New Hampshire Governor Maggie Hassan worked the lunch crowd with the Greater Lebanon Chamber of Commerce Tuesday. On the menu-- her desire to expand Medicaid coverage to about 49,000 low-income Granite Staters.
"What Medicaid expansion would allow us to do is to get people who otherwise won't be able to afford the exchange health care coverage right away," said Hassan, D-New Hampshire.
The Democrat says that while both sides have made compromises, there is still no agreement in Concord and the clock is ticking.
"For every day we delay past January first on Medicaid expansion, the state of New Hampshire loses at least a half a million dollars a day," Hassan said.
And that's just the beginning. According to a study commission by the New Hampshire Department of Health and Human Services, Medicaid expansion would pump an estimated $2.5 billion federal dollars into New Hampshire's economy over the first seven years.
There are two key sticking points. Republicans want a private option on the table and a clear timetable for implementing it. But lawmakers say both plans have the same goal-- to reduce skyrocketing health care costs that are quickly becoming unsustainable.
"Make sure there are more people in the pool, that people are insured, that hospitals are getting paid for the services that they are providing and that there is downward pressure on our premiums," said Sen. David Pierce, D-Etna.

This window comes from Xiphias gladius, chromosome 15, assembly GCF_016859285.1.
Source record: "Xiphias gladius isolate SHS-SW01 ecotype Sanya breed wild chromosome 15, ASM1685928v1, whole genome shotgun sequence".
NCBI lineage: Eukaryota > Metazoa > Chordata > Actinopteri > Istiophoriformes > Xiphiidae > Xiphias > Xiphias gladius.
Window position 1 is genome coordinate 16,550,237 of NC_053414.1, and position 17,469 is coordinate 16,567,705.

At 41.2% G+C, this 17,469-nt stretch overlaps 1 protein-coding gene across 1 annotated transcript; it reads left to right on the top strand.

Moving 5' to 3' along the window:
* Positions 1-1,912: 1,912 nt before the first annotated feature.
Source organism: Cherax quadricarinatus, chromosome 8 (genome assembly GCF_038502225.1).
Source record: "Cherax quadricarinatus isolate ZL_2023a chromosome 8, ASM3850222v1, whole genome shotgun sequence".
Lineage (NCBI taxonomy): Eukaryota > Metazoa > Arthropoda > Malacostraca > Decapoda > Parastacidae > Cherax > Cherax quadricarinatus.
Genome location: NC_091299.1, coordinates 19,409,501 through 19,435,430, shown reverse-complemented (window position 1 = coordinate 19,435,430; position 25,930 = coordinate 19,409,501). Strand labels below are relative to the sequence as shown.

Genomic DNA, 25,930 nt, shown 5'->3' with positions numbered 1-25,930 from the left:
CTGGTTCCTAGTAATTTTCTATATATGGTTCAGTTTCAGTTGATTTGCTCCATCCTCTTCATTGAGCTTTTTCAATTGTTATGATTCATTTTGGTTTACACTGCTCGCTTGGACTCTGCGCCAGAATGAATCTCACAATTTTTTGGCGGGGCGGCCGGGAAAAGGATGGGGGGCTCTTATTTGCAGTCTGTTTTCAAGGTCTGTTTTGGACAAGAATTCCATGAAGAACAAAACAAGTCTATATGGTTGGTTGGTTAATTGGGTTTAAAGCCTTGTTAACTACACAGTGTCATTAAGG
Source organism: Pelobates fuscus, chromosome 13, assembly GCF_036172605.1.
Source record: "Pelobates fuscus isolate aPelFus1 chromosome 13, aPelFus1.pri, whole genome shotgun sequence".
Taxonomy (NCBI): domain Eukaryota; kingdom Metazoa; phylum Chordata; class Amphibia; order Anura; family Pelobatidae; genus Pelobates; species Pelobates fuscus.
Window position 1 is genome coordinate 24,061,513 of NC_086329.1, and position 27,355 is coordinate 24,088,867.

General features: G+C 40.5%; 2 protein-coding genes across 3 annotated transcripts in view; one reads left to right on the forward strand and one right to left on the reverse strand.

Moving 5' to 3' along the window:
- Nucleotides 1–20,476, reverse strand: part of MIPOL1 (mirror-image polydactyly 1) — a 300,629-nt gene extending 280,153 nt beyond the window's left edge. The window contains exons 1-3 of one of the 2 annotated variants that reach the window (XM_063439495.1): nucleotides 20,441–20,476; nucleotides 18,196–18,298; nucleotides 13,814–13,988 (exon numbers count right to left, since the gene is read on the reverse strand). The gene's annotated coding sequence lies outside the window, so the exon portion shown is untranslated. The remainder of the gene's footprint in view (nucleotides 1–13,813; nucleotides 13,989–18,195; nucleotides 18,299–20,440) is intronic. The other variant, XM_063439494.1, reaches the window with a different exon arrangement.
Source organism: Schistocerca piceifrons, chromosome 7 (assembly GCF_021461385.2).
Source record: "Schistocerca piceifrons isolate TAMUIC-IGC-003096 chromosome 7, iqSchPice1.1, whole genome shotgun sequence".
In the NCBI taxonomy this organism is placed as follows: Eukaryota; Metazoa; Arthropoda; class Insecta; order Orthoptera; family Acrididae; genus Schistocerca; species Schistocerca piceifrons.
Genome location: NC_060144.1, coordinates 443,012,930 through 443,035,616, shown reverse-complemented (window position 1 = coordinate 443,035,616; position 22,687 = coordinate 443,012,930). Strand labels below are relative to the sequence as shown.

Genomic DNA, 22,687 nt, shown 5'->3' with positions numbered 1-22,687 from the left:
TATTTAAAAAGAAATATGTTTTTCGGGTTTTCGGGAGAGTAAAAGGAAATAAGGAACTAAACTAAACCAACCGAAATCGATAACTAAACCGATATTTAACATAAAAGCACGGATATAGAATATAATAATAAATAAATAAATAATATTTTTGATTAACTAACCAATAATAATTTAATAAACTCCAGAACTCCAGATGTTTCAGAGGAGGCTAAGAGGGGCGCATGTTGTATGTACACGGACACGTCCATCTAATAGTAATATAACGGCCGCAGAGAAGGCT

Higher premiums are plaguing towns right across the river in Vermont.
"Unsustainable, unimaginable," said Ken Parker, a selectman in Hartford.
In nearby Hartford, municipal employees are looking at a possible 50 percent increase in premiums. About 65 town employees would be affected.
Parker is a selectman and a certified insurance broker.
Reporter Adam Sullivan: How do you fix the problem?
Ken Parker: You know, that is a good question. If we could answer the question of how we fix it, we would save ourselves a lot of money and a lot of aggravation.
One option would be to drop coverage all together and let employees get their own insurance on Vermont Health Connect. But its rollout-- like the national exchange-- is also a source of frustration. However, Parker, who calls the current situation a crisis, says progress is being made. And the result-- at least for his business-- is lower prices.
"My own agency here, a single employee last year was somewhere in the vicinity of $825, and this year, comparable coverage is about $490," Parker said.
Ultimately no matter where you live, it comes down to affordability and getting workers without coverage covered.
"They are our retail clerks, our teaching assistants in our schools, our construction and restaurant workers," Hassan said.
A special session has been planned for Thursday in Concord for lawmakers in New Hampshire to vote on Medicaid expansion. Hassan says that while she's optimistic a deal can be reached, she won't sign a bad deal.
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